Strategic Planning

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A few weeks ago the Cahners Residential Group entered into its annual strategic planning process.

July 11, 2000

 

Dean Horowitz, Publisher

A few weeks ago the Cahners Residential Group entered into its annual strategic planning process. It required contributions from members of the immediate team as well as our clients -- readers and advertisers.

Instead of rebelling against the exercise, we focused on making the time more meaningful than in past years. What had been an exercise solely devoted to the creation of strategies that meet and exceed corporate revenue and contribution targets, instead became an examination of how we can improve the way we do business.

A great deal has changed in this group during the past few years. We successfully launched Professional Remodeler magazine, a number of conferences and in-person events and Housingzone.com, and we re-launched Luxury Homes asLuxury Home Builder. To get to this point, however, we underwent changes in our staff and in the way we approach our business. Not all of these changes have been easy or fun. The efforts accomplished incredible goals and provided a rich environment for personal growth, but the price seemed too extreme at times.

We looked at the current mix of staff, where to add people and where to change people into new positions that would deliver more meaning for them and for our team. This was the most surprising part for me; we need only a few more people to accomplish exponentially more projects. The reason is that our staff quality has improved and the pace of our organization can handle much more.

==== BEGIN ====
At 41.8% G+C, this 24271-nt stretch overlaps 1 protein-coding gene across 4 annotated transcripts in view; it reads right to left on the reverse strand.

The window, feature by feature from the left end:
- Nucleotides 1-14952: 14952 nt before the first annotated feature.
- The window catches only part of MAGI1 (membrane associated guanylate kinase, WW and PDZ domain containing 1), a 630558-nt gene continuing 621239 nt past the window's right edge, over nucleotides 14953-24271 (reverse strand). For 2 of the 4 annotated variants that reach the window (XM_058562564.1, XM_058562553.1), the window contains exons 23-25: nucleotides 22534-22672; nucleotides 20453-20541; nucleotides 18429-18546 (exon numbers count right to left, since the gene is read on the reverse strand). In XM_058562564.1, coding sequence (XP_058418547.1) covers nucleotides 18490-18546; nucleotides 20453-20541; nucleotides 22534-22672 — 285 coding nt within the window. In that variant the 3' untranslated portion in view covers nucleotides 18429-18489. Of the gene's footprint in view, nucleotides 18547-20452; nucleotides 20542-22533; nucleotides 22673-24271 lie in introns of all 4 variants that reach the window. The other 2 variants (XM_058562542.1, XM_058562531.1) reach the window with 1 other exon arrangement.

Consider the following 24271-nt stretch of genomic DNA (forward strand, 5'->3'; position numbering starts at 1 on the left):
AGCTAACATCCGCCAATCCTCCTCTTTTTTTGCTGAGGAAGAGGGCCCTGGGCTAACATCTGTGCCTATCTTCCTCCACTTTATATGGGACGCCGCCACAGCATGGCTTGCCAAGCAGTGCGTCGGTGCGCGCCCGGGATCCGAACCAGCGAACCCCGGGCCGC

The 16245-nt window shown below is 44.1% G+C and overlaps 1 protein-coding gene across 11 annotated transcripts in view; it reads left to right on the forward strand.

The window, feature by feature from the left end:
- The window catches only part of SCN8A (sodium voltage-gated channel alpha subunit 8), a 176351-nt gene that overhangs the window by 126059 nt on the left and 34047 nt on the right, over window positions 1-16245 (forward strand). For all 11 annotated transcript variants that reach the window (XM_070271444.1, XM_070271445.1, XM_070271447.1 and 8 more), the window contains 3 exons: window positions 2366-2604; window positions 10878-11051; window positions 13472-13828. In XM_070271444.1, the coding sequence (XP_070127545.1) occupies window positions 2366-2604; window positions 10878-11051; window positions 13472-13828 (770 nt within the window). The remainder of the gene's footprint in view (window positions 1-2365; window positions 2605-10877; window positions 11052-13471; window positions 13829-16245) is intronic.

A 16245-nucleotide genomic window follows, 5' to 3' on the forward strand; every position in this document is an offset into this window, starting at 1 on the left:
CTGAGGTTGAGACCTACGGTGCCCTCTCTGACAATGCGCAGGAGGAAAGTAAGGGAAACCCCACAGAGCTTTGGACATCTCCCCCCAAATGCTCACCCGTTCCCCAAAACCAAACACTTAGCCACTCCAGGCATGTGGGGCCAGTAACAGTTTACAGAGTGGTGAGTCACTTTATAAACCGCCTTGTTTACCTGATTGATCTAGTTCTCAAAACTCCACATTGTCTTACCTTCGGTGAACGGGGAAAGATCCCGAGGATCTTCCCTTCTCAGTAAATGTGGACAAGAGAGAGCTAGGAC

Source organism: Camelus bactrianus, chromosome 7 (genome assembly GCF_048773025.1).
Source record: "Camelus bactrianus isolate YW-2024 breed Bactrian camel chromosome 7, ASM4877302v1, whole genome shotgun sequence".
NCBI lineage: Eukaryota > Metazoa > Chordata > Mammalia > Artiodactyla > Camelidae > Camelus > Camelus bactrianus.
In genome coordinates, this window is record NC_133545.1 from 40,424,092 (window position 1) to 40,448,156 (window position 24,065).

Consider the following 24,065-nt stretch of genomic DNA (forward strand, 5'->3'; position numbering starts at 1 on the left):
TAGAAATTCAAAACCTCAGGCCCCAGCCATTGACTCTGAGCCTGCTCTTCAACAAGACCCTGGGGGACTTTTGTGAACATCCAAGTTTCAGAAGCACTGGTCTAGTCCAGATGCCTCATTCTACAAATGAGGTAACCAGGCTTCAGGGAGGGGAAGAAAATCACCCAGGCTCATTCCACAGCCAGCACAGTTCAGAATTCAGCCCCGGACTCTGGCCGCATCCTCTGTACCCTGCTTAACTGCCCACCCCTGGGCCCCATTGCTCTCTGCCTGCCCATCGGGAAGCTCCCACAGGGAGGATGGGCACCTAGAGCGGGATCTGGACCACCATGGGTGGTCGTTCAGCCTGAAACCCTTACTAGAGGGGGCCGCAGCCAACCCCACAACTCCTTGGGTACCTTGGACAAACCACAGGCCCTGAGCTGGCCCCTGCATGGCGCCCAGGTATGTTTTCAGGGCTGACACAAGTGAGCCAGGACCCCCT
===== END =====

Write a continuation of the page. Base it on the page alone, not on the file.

Our group faces the same issue as the rest of the country: finding the best talent and providing them the right opportunity to excel. We have hired great people who ultimately weren’t a match with the needs of the group or the business and are no longer with us. Everyone lost in these experiences: their resumes and egos, and our time, emotions and relationships. So the question is, how do you find the best talent when the labor pool is so slight? And, when you have immediate needs how do you properly screen candidates?

The overall process allowed us to understand that the impact of bad hires is worse on an organization than an empty position. And taking extra time in the interview process, we realized, allowed us to find out when someone simply was not a perfect fit.

The right hire is absolutely essential since they will represent the entire group. When they pick up the phone, meet someone at a trade show or have an impromptu conversation on an airplane, they are the face for our core values and dedication to our industry.

The next phase was determining how to leverage our core team’s competencies for a rich customer experience. We need to turn our customers into advocates by examining the areas they find "uncomfortable" in their businesses and their relationships and then create the products and services that will turn a displeasure into a great mutual benefit.

It sounds simple, but it is actually extremely complicated. We came up with a lot of ideas with an understanding of top-line and bottom-line growth, but we found the best initiatives occurring naturally as we kept "customer needs" as our primary focus and main objective.

As a builder, consider the elements of the home buyer’s experience that your customers find most uncomfortable. It could be trust issues, a lack of understanding about the construction process or a couple’s differing design ideas. You may be able to turn these feelings around by creating customer communication materials based on frequently asked questions or by putting on a consumer seminar about the construction process -- minus the sales speech.

I highly recommend taking the time this summer to enter into your own strategic planning process. By doing it months in advance of budgeting -- and during mid-year performance reviews -- you will find yourself completing an 18-month plan that keeps this year on track and next year growing.

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